Feast like a Sindhi with Anita Raheja

ANITA RAHEJA, author of bestselling book Simply Sumptuous Sindhi Cooking, offers some simple but important insights into Sindhi food

Anita Raheja Updated: Saturday, November 02, 2019, 11:38 AM IST

The ‘made for each other’ food

According to me, the most salient feature of Sindhi food is that a lot of emphasis is given on the combination of dishes. For instance, Sai Bhaji is ideally eaten with khichdi (rice made with halved green moong dal, the khichdi has to have the consistency of regular rice and not be gooey). Sai Bhaji also complements Bhooga Chawar (rice made with golden fried onions) or Bhurji Chawar (rice made in combination with chana dal).

Methi Aloo, Singhi Aloo, Bhindi Basar and Gobi Basar (Basar means onions) are other dishes that taste delicious with khichdi made from halved green moong dal.

The Dharan Ji Kari (a Sindhi variation of the popular Rajasthani Gatta Curry) taste delicious with hot phulkas (not rice) and onion kachumbar on the side. Chana Dal Pattice is best served with Chhole (not Ragda). Wadi Aloo tastes sumptuous with Haldiwara Chawar (turmeric rice). The Makhni Dal (not the be confused with the Punjabi Makhani Dal) made with golden brown fried onions pairs well with Bhooga Chawar (rice made with fried onions).

Food for special occasions

In the morning, on a special Sunday, Sindhi breakfast would be the savoury Seyal Bread (made with bread, tomatoes, potatoes, green chillies and a fair sprinkling of coriander leaves for garnishing) or Dal Pakwan. For those who are not calories counters, the doused in sugar syrup Mithi Dabroti is heavenly.

For a Sunday lunch, vegetarian Sindhis relish Sindhi Curry (made either with pure tomatoes or tomatoes, tur dal, gram flour, lady fingers and cluster beans), rice, Aloo Tuk (golden fried potatoes) and Mithi Boondi (small balls of sweetened boondi). For non vegetarians, Teewarn (mutton gravy) with white rice and onion kachumbar is bliss. Both these meals induce a good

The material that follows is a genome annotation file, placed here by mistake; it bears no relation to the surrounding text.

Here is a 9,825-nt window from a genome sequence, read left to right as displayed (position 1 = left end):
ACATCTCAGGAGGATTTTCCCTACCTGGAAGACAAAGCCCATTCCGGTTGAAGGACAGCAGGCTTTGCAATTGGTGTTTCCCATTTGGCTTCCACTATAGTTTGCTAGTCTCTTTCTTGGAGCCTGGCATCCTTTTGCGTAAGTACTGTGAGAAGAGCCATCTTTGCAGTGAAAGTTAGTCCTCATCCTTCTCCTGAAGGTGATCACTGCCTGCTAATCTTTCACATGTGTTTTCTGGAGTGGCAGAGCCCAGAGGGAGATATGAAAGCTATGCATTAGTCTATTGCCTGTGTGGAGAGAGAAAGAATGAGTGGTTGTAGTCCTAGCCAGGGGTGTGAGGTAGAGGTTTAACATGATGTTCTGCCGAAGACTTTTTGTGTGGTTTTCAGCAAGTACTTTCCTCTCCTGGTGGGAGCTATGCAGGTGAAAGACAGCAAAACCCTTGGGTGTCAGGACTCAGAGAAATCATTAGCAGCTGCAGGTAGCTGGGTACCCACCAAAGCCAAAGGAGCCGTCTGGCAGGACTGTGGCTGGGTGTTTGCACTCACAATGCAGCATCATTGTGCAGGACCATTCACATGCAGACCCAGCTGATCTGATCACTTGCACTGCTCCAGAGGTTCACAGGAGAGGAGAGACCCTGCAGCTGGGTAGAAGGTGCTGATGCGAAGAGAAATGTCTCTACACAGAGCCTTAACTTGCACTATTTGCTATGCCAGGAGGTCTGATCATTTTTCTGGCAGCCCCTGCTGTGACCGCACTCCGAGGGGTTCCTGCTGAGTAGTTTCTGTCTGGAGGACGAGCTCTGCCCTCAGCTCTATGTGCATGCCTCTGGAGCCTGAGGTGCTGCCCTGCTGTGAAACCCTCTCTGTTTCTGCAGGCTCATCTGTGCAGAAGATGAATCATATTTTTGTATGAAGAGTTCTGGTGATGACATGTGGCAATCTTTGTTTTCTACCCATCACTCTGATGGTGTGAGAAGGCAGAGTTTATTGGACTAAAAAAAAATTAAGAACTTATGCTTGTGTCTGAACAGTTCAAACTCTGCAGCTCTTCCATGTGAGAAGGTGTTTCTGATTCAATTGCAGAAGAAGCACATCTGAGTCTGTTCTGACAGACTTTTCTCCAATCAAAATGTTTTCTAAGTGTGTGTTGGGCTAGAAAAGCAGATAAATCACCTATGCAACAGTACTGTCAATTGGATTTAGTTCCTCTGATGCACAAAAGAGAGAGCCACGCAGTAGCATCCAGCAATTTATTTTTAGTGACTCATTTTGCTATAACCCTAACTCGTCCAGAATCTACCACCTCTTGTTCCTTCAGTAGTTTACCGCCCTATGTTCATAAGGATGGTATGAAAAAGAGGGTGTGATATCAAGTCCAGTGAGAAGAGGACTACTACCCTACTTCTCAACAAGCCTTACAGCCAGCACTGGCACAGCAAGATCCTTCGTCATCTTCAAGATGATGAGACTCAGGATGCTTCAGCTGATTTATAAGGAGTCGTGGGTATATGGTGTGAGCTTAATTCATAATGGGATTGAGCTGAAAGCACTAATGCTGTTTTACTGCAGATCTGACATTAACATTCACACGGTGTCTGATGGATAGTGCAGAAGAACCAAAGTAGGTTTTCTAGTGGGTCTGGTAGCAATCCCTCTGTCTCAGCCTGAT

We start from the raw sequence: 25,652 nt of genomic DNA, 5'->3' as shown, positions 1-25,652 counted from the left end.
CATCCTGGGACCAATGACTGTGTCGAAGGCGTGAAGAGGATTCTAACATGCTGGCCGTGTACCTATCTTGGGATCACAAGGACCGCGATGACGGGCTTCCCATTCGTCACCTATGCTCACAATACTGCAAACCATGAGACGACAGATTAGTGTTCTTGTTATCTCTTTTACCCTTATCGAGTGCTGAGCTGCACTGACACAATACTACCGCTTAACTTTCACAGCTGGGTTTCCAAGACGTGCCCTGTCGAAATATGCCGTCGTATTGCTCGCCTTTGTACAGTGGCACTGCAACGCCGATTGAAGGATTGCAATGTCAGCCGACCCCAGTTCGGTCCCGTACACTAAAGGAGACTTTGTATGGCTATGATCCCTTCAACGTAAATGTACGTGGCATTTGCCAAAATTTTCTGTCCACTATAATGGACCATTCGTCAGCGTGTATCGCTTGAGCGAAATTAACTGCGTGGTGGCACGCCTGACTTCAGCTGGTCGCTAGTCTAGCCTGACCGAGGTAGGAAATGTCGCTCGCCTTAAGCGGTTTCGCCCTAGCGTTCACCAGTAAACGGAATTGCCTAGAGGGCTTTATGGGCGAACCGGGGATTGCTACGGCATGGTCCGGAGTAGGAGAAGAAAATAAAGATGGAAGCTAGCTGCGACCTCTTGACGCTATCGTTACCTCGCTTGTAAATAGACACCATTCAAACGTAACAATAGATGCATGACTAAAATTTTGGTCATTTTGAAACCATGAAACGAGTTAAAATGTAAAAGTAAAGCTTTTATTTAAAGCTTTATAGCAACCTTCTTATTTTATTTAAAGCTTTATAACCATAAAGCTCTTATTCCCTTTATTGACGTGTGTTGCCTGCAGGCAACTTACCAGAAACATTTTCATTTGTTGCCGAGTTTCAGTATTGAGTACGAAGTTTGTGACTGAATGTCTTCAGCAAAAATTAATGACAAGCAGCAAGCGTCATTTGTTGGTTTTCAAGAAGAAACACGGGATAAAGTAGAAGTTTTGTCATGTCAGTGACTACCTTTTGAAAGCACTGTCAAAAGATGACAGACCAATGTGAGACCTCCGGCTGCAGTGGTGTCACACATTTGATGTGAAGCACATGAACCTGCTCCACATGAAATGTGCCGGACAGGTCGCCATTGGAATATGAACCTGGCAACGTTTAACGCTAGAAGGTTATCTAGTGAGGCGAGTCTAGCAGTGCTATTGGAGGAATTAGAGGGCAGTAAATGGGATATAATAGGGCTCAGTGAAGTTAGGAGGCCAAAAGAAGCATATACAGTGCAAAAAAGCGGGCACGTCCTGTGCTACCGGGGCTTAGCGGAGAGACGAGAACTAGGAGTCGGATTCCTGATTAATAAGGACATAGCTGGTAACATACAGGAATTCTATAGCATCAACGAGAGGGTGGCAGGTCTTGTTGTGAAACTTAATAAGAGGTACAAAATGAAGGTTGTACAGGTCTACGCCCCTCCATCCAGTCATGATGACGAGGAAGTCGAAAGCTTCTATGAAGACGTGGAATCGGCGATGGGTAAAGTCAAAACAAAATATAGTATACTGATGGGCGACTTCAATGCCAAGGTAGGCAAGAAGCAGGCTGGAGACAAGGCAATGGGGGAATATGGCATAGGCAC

Sunday snooze.

Mawa Samosas, Toshas and Gheeyar (a giant jalebi) are Holi specialities. Sindhis make Chandan (Sandalwood) and Mogra Sherbats (coolers) during summer.

Khoya, a rich desert comprising dried dates, milk and poppy seeds is savoured in winters, while Kutti (made with wheat flour and sugar) is a must for Satyanaryan Puja. Atta Halwa tastes best in Gurdwaras though we make it at home too.

Mitha Lolas, a sweetened thick sugar roti is made on Thadri, an auspicious day to pray to Shitala Devi. On this day, Sindhis consume only cold food as one is not supposed to light the gas.

The Lolas are made one night before. For those who prefer salty lolas to sweet ones, opt for Yellow Moong Dal Phulkas with Boondi Raita and Dahi Wadas made the night preceding Thadri.

Sindhi Curry


l 8 red and firm tomatoes (cut into quarters)

l 1 small bowl of tur dal 

l 7 tablespoons oil

l 1 ½ teaspoons cummin seeds

l 1 tsp fenugreek seeds

l  ½ teaspoon asafoetida powder

l 7 tablespoons gram flour

l 1½“ ginger (crushed)

l 2 green chillies

l 2 teaspoons red chilli powder

l ½ teaspoon turmeric powder

l 200 gms ladyfingers 

l 100 gms cluster beans (gavar )

l Few fresh curry leaves

l 7 to 8 glasses water

l 4 to 5 kokam pieces

l Salt to taste


Wash the dal and soak for 20 minutes. Cut the tomatoes into quarters. Pressure cook the tomatoes along with the dal, green chillies, ginger and one and half glasses of water for 10 -12 minutes (around 3-4 whistles) on a medium flame. Cool completely and hand blend the tomato and dal mixture and strain.

Squeeze out this puree with your hands. Add the remaining water and keep aside. Chop ends of  the ladyfingers and make a slit in the centre. Chop ends of the cluster beans as well and keep it whole. Heat oil in a heavy bottomed big vessel.

Add cummin and fenugreek seeds. When they splutter add asafoetida powder and sauté for few seconds. Add gram flour and sauté continuously on a low flame till light brown.

Add red chilli and turmeric powder and continue to sauté on a low flame till golden. Remove from flame. Add the kept aside washed ladyfingers and cluster beans and mix .

Add the kept aside tomato-dal puree and stir continuously to ensure no lumps are formed. Add salt and curry leaves.  Mix well. Give it a boil, lower the flame and let it simmer for an hour and a half stirring at regular intervals. Switch off the gas. Add the kokam pieces and cover with a lid for some time. Serve hot with steamed Basmati rice and Aloo Tuk or French Fries.

KOKI (Spiced unleavened bread)

Serves: 5 (A Koki each)

Cooking time: 7-8 minutes for one Koki


l 3 cups wheat flour

l 2 medium-sized onions (finely chopped)

l 6 green chillies or as per taste (finely chopped)

l Handful of coriander leaves (finely chopped)

l 2 ½ tbsp ghee to be added to the flour

l 2 tsp ghee (for roasting each koki)

l Salt to taste

l Sufficient water to make the dough


Add finely chopped onions, green chillies and coriander leaves to the wheat flour. Add ghee and salt to the flour. Add just sufficient water to make a semi soft dough.

Make equal portions. Roll out each portion like a thick round chappati. With a knife make a design of diagonal lines – crisscrossing each other from one end of the chappati to the other.

This is to ensure that the Koki gets cooked well. Rub the tava with a dab of ghee and cook the Koki on a low flame (adding ghee when flipping to the other side) till golden. Serve hot, with dahi and papad.

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